Skip to main content

What companies are doing to support grieving employees

Facebook just increased its bereavement leave to 20 days, while other companies are updating paid time off policies to give workers more time mourn.

What companies are doing to support grieving employees

Nobody likes to talk about it, especially at work, but for a moment, let’s think about when the unthinkable happens: the death of a loved one.

It’s uncomfortable, sure. And seemingly more of a taboo topic in the office than, say, sex, drugs or alcohol. When someone dies, we generally don’t know how to react or what to say, so, usually, we don’t say anything at all.

Perhaps that’s why only 60% of workers in the private sector, according to the Bureau of Labor Statistics, have access to paid bereavement leave through their employers.

But Facebook, along with several other companies, is attempting to breathe some life into the conversation. Recently, the social media company announced that it has extended its bereavement policy. Doubling its paid death leave, Facebook now offers up to 20 paid days off for employees who have lost an immediate family member, and those mourning the passing of an extended family member will be given 10 days of paid leave.

Sheryl Sandberg, Facebook’s chief operating officer, who is no stranger to grief, having lost her husband, Dave, in May 2015, took to the social media platform to post about the company’s decision to double down on bereavement and other policies.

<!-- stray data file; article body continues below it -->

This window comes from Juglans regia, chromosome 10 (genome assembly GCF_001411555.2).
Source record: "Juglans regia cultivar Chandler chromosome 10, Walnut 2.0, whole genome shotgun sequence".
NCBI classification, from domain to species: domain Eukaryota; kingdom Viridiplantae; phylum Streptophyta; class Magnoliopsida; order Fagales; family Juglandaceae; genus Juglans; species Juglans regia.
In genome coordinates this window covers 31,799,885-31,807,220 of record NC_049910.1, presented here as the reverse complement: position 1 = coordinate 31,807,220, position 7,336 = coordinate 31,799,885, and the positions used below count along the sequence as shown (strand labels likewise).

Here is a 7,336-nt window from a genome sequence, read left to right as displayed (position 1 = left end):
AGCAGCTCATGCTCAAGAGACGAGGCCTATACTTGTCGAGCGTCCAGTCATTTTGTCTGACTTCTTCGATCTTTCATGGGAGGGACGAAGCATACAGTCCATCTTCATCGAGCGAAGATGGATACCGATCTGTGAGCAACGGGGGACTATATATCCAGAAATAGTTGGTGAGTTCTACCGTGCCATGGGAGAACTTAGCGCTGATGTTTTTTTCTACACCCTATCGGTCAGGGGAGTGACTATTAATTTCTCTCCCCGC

“Amid the nightmare of Dave’s death when my kids needed me more than ever, I was grateful every day to work for a company that provides bereavement leave and flexibility,” she wrote. “I needed both to start my recovery. I know how rare that is, and I believe strongly that it shouldn’t be. People should be able to work and be there for their families.”

Not only is Facebook leading the charge in bereavement, but in parental leave, as well. The company offers four months for all new parents as well as paid family leave—up to six weeks within a rolling 12-month period—for employees who need to care for an ailing loved one.

And it doesn’t stop there. On top of that, Sandberg announced a new three-day “paid family sick time” policy that covers short-term illness like staying home to care for a kid who has the flu. Oh yeah, and this is all in addition to Facebook employees’ 21 annual days of paid time off, plus unlimited sick time.

While we’re tipping our hats to Facebook, it’s not the only company updating its PTO policies. In the last year, Deloitte and the Vanguard Group, for example, both started giving workers paid time off to care for sick relatives. Additionally, companies like Twitter, Cisco and others offer unlimited vacation days to employees, which could, in those unfortunate circumstances, be used to grieve or care for a sick family member.

Even our furry family members can be included in bereavement at some companies. That’s right, bereavement for pets is becoming a thing in the modern day workforce, as it rightfully should.

To name a few companies with pet bereavement policies already in place, Trupanion and Kimpton Hotels offer up to three days for both salaried and hourly employees, and Mars, Inc., which owns pet nutrition company Mars Petcare, offers a paid day off for those who lost a pet, and in some units, “pet-eternity” leave for those who acquired a new pet, according to ABC News.

But regardless of whether it’s a human or pet, death is something that tends to hit us hard, and working for a company that allows you ample time to grieve and care for your family is something everyone should have access to. Don’t wait until the unthinkable happens. Find a company that cares on Monster.


Back to top